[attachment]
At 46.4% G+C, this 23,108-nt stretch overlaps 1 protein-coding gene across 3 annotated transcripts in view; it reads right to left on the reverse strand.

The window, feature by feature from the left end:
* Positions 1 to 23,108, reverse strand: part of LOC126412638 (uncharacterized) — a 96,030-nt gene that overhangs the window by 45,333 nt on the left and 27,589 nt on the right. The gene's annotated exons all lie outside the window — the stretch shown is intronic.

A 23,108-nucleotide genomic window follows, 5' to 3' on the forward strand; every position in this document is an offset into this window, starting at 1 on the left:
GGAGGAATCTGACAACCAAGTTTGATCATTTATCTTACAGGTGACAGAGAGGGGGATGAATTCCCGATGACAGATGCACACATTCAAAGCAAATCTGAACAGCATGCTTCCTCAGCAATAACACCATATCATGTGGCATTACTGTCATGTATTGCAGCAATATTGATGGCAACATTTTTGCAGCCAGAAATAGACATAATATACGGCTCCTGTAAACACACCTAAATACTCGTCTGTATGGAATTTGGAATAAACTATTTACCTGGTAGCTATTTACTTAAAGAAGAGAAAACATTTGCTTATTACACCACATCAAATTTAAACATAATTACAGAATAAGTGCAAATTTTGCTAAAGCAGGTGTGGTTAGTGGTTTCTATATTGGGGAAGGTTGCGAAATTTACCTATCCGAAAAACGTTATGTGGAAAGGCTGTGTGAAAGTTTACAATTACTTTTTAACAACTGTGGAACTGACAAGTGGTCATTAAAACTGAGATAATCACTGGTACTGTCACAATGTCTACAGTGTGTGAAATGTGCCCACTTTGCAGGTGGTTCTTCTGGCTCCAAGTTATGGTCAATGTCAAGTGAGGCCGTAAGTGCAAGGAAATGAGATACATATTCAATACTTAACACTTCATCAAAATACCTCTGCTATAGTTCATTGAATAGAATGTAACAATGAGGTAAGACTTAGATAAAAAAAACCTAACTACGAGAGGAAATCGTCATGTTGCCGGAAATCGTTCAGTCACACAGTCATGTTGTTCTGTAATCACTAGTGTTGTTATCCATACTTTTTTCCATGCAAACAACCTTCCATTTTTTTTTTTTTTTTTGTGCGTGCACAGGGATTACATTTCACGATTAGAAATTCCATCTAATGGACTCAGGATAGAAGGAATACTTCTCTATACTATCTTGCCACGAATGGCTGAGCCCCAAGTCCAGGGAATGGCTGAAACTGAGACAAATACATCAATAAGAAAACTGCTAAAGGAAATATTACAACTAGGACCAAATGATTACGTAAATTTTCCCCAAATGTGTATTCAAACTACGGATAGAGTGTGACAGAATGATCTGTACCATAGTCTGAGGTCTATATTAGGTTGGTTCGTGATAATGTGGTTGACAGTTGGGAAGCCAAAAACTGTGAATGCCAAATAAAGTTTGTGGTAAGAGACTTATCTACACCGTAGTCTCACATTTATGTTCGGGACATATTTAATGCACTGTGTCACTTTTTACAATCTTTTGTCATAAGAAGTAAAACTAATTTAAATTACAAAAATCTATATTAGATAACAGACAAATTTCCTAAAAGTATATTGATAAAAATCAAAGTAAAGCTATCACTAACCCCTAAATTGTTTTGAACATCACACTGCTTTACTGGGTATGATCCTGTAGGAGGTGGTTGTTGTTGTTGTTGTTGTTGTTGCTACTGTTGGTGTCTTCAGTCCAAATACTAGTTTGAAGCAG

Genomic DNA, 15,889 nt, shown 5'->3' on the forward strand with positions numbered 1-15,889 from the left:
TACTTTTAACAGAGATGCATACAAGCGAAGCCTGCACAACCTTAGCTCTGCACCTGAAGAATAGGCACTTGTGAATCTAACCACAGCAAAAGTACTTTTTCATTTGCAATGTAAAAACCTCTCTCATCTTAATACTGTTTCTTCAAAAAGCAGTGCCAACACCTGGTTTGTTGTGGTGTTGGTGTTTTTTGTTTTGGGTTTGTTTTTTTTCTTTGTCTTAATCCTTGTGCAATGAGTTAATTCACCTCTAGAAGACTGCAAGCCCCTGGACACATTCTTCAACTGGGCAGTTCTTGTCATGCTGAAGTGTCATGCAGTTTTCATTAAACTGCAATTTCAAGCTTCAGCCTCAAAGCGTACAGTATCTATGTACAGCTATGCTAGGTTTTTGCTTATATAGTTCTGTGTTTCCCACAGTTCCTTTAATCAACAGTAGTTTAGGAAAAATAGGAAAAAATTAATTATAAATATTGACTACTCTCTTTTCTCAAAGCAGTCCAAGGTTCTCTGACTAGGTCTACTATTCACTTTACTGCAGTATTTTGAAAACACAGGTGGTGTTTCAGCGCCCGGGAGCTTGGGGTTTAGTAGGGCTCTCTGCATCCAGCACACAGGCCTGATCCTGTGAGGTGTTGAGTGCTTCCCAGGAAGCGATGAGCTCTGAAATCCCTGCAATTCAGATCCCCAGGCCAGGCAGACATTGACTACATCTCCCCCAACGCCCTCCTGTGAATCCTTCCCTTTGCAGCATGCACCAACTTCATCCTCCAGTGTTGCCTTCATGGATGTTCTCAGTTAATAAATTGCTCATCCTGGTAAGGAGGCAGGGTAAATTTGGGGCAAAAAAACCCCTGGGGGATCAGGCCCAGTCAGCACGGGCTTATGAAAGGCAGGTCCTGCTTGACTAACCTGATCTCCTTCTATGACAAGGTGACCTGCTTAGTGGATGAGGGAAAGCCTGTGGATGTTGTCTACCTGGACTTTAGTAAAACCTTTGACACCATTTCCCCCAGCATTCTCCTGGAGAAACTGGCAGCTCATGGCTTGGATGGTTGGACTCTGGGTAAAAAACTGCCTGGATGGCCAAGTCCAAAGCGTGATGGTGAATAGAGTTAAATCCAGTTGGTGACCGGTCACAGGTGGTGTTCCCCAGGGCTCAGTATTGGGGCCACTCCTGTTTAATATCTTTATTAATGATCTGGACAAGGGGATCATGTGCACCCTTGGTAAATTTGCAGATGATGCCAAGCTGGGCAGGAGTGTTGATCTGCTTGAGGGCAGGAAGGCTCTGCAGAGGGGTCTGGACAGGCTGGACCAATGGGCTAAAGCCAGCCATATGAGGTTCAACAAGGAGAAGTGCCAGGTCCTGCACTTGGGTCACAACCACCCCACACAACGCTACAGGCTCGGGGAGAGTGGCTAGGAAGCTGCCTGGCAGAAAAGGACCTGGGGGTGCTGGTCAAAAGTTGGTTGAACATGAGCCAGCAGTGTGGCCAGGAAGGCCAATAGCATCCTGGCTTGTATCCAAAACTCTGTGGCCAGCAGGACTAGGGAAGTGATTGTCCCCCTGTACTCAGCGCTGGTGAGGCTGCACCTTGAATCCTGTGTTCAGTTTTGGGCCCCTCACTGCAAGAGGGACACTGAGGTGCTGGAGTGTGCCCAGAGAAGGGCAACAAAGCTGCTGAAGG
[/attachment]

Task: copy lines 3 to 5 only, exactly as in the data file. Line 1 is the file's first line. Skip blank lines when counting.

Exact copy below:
* Positions 1 to 23,108, reverse strand: part of LOC126412638 (uncharacterized) — a 96,030-nt gene that overhangs the window by 45,333 nt on the left and 27,589 nt on the right. The gene's annotated exons all lie outside the window — the stretch shown is intronic.

A 23,108-nucleotide genomic window follows, 5' to 3' on the forward strand; every position in this document is an offset into this window, starting at 1 on the left:
GGAGGAATCTGACAACCAAGTTTGATCATTTATCTTACAGGTGACAGAGAGGGGGATGAATTCCCGATGACAGATGCACACATTCAAAGCAAATCTGAACAGCATGCTTCCTCAGCAATAACACCATATCATGTGGCATTACTGTCATGTATTGCAGCAATATTGATGGCAACATTTTTGCAGCCAGAAATAGACATAATATACGGCTCCTGTAAACACACCTAAATACTCGTCTGTATGGAATTTGGAATAAACTATTTACCTGGTAGCTATTTACTTAAAGAAGAGAAAACATTTGCTTATTACACCACATCAAATTTAAACATAATTACAGAATAAGTGCAAATTTTGCTAAAGCAGGTGTGGTTAGTGGTTTCTATATTGGGGAAGGTTGCGAAATTTACCTATCCGAAAAACGTTATGTGGAAAGGCTGTGTGAAAGTTTACAATTACTTTTTAACAACTGTGGAACTGACAAGTGGTCATTAAAACTGAGATAATCACTGGTACTGTCACAATGTCTACAGTGTGTGAAATGTGCCCACTTTGCAGGTGGTTCTTCTGGCTCCAAGTTATGGTCAATGTCAAGTGAGGCCGTAAGTGCAAGGAAATGAGATACATATTCAATACTTAACACTTCATCAAAATACCTCTGCTATAGTTCATTGAATAGAATGTAACAATGAGGTAAGACTTAGATAAAAAAAACCTAACTACGAGAGGAAATCGTCATGTTGCCGGAAATCGTTCAGTCACACAGTCATGTTGTTCTGTAATCACTAGTGTTGTTATCCATACTTTTTTCCATGCAAACAACCTTCCATTTTTTTTTTTTTTTTTGTGCGTGCACAGGGATTACATTTCACGATTAGAAATTCCATCTAATGGACTCAGGATAGAAGGAATACTTCTCTATACTATCTTGCCACGAATGGCTGAGCCCCAAGTCCAGGGAATGGCTGAAACTGAGACAAATACATCAATAAGAAAACTGCTAAAGGAAATATTACAACTAGGACCAAATGATTACGTAAATTTTCCCCAAATGTGTATTCAAACTACGGATAGAGTGTGACAGAATGATCTGTACCATAGTCTGAGGTCTATATTAGGTTGGTTCGTGATAATGTGGTTGACAGTTGGGAAGCCAAAAACTGTGAATGCCAAATAAAGTTTGTGGTAAGAGACTTATCTACACCGTAGTCTCACATTTATGTTCGGGACATATTTAATGCACTGTGTCACTTTTTACAATCTTTTGTCATAAGAAGTAAAACTAATTTAAATTACAAAAATCTATATTAGATAACAGACAAATTTCCTAAAAGTATATTGATAAAAATCAAAGTAAAGCTATCACTAACCCCTAAATTGTTTTGAACATCACACTGCTTTACTGGGTATGATCCTGTAGGAGGTGGTTGTTGTTGTTGTTGTTGTTGTTGCTACTGTTGGTGTCTTCAGTCCAAATACTAGTTTGAAGCAG